Lab-grow alternative to palm oil in development

By Michelle Perrett

- Last updated on GMT

The new alternative to palm oil is in development
The new alternative to palm oil is in development

Related tags Supply chains

A UK-based food-tech business developing cultivated food, has announced that it is one step closer to producing a viable yeast-based alternative to palm oil.

The Clean Food Group said that a ‘lab grown’ cellular-based alternative could help reduce the detrimental environmental impact of a range of palm-based ingredients that can be found in nearly 50% of all packaged products found on our supermarket shelves. 

The company acquired relevant intellectual property from the University of Bath where the technology has been developed over the last eight years by Professor Chris Chuck and his team.

Clean Food Group has also signed a two-year collaboration agreement with the University to scale the technology and bring its palm oil alternative to market. Professor Chris Chuck has joined Clean Food Group as a technical advisor and leads a team of scientists at a dedicated Clean Food Group laboratory and Pilot Plant at the University of Bath. 

Environmental cost

Christopher Chuck, Clean Food Group Technical Advisor and Professor of Bioprocess Engineering in Bath’s Department of Chemical Engineering, said: “Our dependence on palm oil comes at a great environmental cost. We’ve worked over many years to create robust palm oil alternatives that give us a real chance to cut the impact of a range of products that until now have only been possible to produce with palm oil and the deforestation, pollution and emissions that come with it.”​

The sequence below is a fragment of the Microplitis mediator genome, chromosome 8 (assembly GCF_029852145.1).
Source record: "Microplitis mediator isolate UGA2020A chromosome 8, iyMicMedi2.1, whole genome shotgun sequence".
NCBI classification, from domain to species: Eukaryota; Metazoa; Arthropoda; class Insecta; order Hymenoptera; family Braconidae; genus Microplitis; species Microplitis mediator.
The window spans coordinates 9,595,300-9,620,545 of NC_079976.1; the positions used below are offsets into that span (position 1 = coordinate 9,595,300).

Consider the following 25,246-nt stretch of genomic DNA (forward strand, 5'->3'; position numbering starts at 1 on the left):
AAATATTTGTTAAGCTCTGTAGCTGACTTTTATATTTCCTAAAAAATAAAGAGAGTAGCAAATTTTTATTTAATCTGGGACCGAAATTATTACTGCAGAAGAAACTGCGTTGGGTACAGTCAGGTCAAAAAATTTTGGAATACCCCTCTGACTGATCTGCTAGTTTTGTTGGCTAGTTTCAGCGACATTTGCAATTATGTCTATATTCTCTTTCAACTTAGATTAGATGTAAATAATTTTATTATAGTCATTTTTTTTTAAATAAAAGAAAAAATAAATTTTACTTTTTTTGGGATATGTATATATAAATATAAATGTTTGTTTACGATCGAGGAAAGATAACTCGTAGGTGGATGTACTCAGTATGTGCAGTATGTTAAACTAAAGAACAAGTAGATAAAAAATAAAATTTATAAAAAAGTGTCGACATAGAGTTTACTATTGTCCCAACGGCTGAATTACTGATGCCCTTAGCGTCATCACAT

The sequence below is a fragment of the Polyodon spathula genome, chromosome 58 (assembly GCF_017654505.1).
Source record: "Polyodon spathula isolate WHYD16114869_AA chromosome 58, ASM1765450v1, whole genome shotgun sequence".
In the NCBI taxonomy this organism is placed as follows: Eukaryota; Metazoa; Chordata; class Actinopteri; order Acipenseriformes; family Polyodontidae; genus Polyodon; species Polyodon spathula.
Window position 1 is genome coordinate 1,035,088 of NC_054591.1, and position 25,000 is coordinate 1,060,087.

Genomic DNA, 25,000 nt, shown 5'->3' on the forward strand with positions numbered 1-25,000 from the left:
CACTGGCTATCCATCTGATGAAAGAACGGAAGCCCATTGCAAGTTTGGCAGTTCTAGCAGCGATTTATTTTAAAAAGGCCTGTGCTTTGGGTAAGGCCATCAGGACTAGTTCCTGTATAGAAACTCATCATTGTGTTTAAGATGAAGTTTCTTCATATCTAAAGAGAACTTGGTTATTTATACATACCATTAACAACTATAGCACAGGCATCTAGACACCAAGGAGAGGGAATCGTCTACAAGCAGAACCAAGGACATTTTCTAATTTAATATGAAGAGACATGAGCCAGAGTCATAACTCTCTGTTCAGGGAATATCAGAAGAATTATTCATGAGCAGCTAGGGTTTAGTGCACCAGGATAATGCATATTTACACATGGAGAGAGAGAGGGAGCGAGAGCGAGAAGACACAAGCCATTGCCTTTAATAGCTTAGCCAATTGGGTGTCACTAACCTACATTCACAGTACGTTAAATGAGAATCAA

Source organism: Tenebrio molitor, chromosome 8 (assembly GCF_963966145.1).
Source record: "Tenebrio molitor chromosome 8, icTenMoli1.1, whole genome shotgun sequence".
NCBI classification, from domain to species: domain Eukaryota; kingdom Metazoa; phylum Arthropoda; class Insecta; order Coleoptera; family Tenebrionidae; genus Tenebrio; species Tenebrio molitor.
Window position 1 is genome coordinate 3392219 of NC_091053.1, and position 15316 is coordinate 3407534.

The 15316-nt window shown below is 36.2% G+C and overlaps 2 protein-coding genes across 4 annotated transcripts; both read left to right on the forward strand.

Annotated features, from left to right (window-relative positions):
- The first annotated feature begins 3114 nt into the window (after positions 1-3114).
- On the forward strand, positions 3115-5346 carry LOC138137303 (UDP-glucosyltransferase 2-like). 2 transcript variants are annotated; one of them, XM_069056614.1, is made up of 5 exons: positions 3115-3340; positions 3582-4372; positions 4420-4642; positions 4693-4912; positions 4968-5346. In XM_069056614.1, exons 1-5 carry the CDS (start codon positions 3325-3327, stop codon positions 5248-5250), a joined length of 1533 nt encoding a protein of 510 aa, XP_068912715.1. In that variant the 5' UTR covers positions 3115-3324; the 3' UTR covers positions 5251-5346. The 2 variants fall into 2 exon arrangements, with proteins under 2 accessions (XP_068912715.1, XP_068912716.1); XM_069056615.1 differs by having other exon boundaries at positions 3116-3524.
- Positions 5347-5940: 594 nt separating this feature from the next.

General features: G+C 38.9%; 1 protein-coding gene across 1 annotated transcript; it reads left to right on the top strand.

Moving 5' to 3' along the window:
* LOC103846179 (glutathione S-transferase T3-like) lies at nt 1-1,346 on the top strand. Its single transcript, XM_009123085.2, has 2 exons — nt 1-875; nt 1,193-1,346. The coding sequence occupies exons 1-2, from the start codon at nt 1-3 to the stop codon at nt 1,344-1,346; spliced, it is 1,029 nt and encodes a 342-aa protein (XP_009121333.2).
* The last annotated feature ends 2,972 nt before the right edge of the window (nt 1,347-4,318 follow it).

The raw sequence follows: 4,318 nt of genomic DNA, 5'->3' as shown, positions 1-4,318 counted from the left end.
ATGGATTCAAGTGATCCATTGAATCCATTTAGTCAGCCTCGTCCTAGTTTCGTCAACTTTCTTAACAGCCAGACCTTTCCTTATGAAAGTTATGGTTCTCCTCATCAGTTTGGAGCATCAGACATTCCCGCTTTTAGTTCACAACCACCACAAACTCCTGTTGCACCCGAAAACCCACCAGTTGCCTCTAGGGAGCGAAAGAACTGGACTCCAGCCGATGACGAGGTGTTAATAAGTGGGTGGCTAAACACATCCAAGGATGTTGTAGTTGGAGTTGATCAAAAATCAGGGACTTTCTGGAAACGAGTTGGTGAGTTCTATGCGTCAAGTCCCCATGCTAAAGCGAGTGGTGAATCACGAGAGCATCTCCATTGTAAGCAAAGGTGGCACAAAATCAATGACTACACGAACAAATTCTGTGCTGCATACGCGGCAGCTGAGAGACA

Agronomics, the leading listed company focused on the field of cellular agriculture, has led Clean Food Group’s financing rounds to-date including their recently completed seed round of £1.65m, with Agronomics holding a 35% interest in the company. 

Alex Neves, co-founder and CEO of Clean Food Group said: “With this funding round now successfully completed, we are not only well capitalised to complete the next stage of our corporate development, but are also well placed to take the next step on the path to bringing our palm oil alternative, an ingredient with the potential to solve substantial environmental, food security, health and working environment challenges within the incumbent palm oil supply chain, to market.”

Soy cultivation

The news comes as supermarkets Tesco, Sainsbury’s and Waitrose have invested US$11m (£9m) in the Responsible Commodities Facility (RCF), a new system of financial incentives for farmers in Brazil who commit to deforestation- and conversion-free (DCF) soy cultivation.

The RCF will provide finance to 36 farms in the Cerrado region of Brazil, producing 75,000 tons (76,203.5 tonnes) of soy per year (for four years), resulting in the conservation of around 11,000 ha of native vegetation, 4,200 in excess of legal reserves. 

After an initial 12-month trial phase, it is expected that the Responsible Commodities Facility (RCF) will be scaled up to include hundreds of farmers across Brazil, helping to protect vast tracts of native Cerrado vegetation in Brazil conserving biodiversity, water quality and carbon stocks.

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